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For watchful, lurking, ʼmid th’ unrustling reed,
At those mirk hours the wily monster lies,
And frequent round him rolls his sullen eyes,
Ah, luckless swain, o'er all unblest, indeed !
Whom late bewilder'd in the dank, dark fen,
Far from his flocks, and smoking hamlet, then! To that sad spot where hums the sedgy weed :
On him, enraged, the fiend, in angry mood, Shall never look with pity's kind concern,
But instant, furious, raise the whelming flood
Or, if he meditate his wish'd escape
To his faint eye the grim and grisly shape,
Meantime the watery surge shall round him rise,
What now remains but tears and hopeless sighs ?
For him in vain his anxious wife shall wait,
Or wander forth to meet him on his way ;
For him in vain at to-fall of the day,
Her travellid limbs in broken slumbers steep,
Shall visit sad, perchance, her silent sleep: Then he, perhaps, with moist and watery hand,
Shall fondly seem to press her shuddering cheek, 130 And with his blue-swollen face before her stand,
And, shivering cold, these piteous accents speak : 132
At dawn or dusk, industrious as before ;
While I lie weltering on the osier'd shore, Drown'd by the Kelpie's1 wrath, nor e'er shall aid thee more!"
Unbounded is thy range; with varied skill
Thy Muse may, like those feathery tribes which spring
From their rude rocks, extend her skirting wing 140 Round the moist marge of each cold Hebrid isle,
To that hoar pile2 which still its ruins shows : In whose small vaults a pigmy folk is found,
Whose bones the delver with his spade upthrows, And culls them, wondering, from the hallow'd ground ! Or thither, 3 where, beneath the showery west,
The mighty kings of three fair realms are laid ; Once foes, perhaps, together now they rest,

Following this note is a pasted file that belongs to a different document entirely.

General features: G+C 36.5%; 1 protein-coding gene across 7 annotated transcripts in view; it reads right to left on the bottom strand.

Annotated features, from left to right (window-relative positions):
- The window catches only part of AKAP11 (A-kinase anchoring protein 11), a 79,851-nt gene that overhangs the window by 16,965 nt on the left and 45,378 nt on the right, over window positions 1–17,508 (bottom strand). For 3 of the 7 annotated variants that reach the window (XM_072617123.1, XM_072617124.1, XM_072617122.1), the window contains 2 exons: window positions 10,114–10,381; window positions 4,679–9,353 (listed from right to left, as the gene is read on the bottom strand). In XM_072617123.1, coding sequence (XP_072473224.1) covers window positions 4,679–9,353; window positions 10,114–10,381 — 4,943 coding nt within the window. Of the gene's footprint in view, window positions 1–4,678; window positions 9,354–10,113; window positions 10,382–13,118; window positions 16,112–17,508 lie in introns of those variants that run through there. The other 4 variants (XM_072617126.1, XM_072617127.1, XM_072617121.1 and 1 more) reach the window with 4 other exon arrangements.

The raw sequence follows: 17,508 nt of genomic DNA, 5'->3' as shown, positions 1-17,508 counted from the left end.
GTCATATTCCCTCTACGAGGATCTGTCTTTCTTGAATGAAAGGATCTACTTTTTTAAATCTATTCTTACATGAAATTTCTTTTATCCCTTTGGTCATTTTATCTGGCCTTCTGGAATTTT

No slaves revere them, and no wars invade : Yet frequent now, at midnight's solemn hour,
The rifted mounds their yawning cells unfold, And forth the monarchs stalk with sovereign power,
In pageant robes, and wreath'd with sheeny gold, And on their twilight tombs aërial council hold.
But, oh, o'er all, forget not Kilda's race,
On whose bleak rocks, which brave the wasting tides,
Fair Nature's daughter, Virtue, yet abides.
Then to my ear transmit some gentle song,
Their bounded walks the rugged cliffs along, 1 Kelpie :' the water fiend.— * • Hoar pile:' a ruined chapel in one of the Hebrides, called the Isle of Pigmies, where it is said that some bones of a small race of men have been dng up. — 3* Thither :' Icolmkill, one of the Hebrides, where near sixty ancient Scottish, Irish, and Norwegian kings are interred.
And all their prospect but the wintry main.
With sparing temperance, at the needful time, They drain the scented spring; or, hunger-prest,
Along th' Atlantic rock, undreading climb, And of its eggs despoil the solan's? nest.
Thus, blest in primal innocence, they live Sufficed, and happy with that frugal fare
Which tasteful toil and hourly danger give. Hard is their shallow soil, and bleak and bare ; Nor ever vernal bee was heard to murmur there!
Nor need'st thou blush that such false themes engage
Thy gentle mind, of fairer stores possest;
For not alone they touch the village breast, But fill’d, in elder time, th' historic page.